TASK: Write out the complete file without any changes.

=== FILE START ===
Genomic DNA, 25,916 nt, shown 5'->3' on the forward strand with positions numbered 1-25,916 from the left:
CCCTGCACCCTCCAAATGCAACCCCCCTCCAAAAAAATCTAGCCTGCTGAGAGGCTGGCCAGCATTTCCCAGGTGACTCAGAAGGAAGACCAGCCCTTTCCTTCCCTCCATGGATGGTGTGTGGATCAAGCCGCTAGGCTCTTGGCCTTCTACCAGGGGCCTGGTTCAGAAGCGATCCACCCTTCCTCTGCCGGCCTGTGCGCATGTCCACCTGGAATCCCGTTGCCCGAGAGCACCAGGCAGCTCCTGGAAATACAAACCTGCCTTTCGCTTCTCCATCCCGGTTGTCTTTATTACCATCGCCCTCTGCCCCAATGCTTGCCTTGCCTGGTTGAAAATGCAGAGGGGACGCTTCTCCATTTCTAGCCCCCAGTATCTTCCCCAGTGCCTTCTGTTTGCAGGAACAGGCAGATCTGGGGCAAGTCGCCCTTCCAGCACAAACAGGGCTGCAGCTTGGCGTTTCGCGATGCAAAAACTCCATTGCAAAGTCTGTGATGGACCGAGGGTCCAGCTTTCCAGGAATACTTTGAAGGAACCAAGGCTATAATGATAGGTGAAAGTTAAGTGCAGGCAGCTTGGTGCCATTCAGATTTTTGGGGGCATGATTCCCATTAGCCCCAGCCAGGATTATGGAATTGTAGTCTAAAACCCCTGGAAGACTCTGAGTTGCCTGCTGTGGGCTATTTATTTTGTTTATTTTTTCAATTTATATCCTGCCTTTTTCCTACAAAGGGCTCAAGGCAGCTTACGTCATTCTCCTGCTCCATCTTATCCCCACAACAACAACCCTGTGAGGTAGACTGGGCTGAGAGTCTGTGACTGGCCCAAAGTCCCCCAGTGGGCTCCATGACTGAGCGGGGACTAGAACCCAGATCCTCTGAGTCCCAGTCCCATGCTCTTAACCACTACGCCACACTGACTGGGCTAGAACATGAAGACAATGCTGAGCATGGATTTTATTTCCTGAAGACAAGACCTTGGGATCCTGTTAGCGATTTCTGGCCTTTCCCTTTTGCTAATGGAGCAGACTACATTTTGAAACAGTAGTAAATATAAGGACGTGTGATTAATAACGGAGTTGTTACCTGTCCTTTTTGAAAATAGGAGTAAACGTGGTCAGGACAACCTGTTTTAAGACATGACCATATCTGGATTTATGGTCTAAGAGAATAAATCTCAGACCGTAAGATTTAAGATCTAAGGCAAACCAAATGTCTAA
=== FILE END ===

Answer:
Genomic DNA, 25,916 nt, shown 5'->3' on the forward strand with positions numbered 1-25,916 from the left:
CCCTGCACCCTCCAAATGCAACCCCCCTCCAAAAAAATCTAGCCTGCTGAGAGGCTGGCCAGCATTTCCCAGGTGACTCAGAAGGAAGACCAGCCCTTTCCTTCCCTCCATGGATGGTGTGTGGATCAAGCCGCTAGGCTCTTGGCCTTCTACCAGGGGCCTGGTTCAGAAGCGATCCACCCTTCCTCTGCCGGCCTGTGCGCATGTCCACCTGGAATCCCGTTGCCCGAGAGCACCAGGCAGCTCCTGGAAATACAAACCTGCCTTTCGCTTCTCCATCCCGGTTGTCTTTATTACCATCGCCCTCTGCCCCAATGCTTGCCTTGCCTGGTTGAAAATGCAGAGGGGACGCTTCTCCATTTCTAGCCCCCAGTATCTTCCCCAGTGCCTTCTGTTTGCAGGAACAGGCAGATCTGGGGCAAGTCGCCCTTCCAGCACAAACAGGGCTGCAGCTTGGCGTTTCGCGATGCAAAAACTCCATTGCAAAGTCTGTGATGGACCGAGGGTCCAGCTTTCCAGGAATACTTTGAAGGAACCAAGGCTATAATGATAGGTGAAAGTTAAGTGCAGGCAGCTTGGTGCCATTCAGATTTTTGGGGGCATGATTCCCATTAGCCCCAGCCAGGATTATGGAATTGTAGTCTAAAACCCCTGGAAGACTCTGAGTTGCCTGCTGTGGGCTATTTATTTTGTTTATTTTTTCAATTTATATCCTGCCTTTTTCCTACAAAGGGCTCAAGGCAGCTTACGTCATTCTCCTGCTCCATCTTATCCCCACAACAACAACCCTGTGAGGTAGACTGGGCTGAGAGTCTGTGACTGGCCCAAAGTCCCCCAGTGGGCTCCATGACTGAGCGGGGACTAGAACCCAGATCCTCTGAGTCCCAGTCCCATGCTCTTAACCACTACGCCACACTGACTGGGCTAGAACATGAAGACAATGCTGAGCATGGATTTTATTTCCTGAAGACAAGACCTTGGGATCCTGTTAGCGATTTCTGGCCTTTCCCTTTTGCTAATGGAGCAGACTACATTTTGAAACAGTAGTAAATATAAGGACGTGTGATTAATAACGGAGTTGTTACCTGTCCTTTTTGAAAATAGGAGTAAACGTGGTCAGGACAACCTGTTTTAAGACATGACCATATCTGGATTTATGGTCTAAGAGAATAAATCTCAGACCGTAAGATTTAAGATCTAAGGCAAACCAAATGTCTAA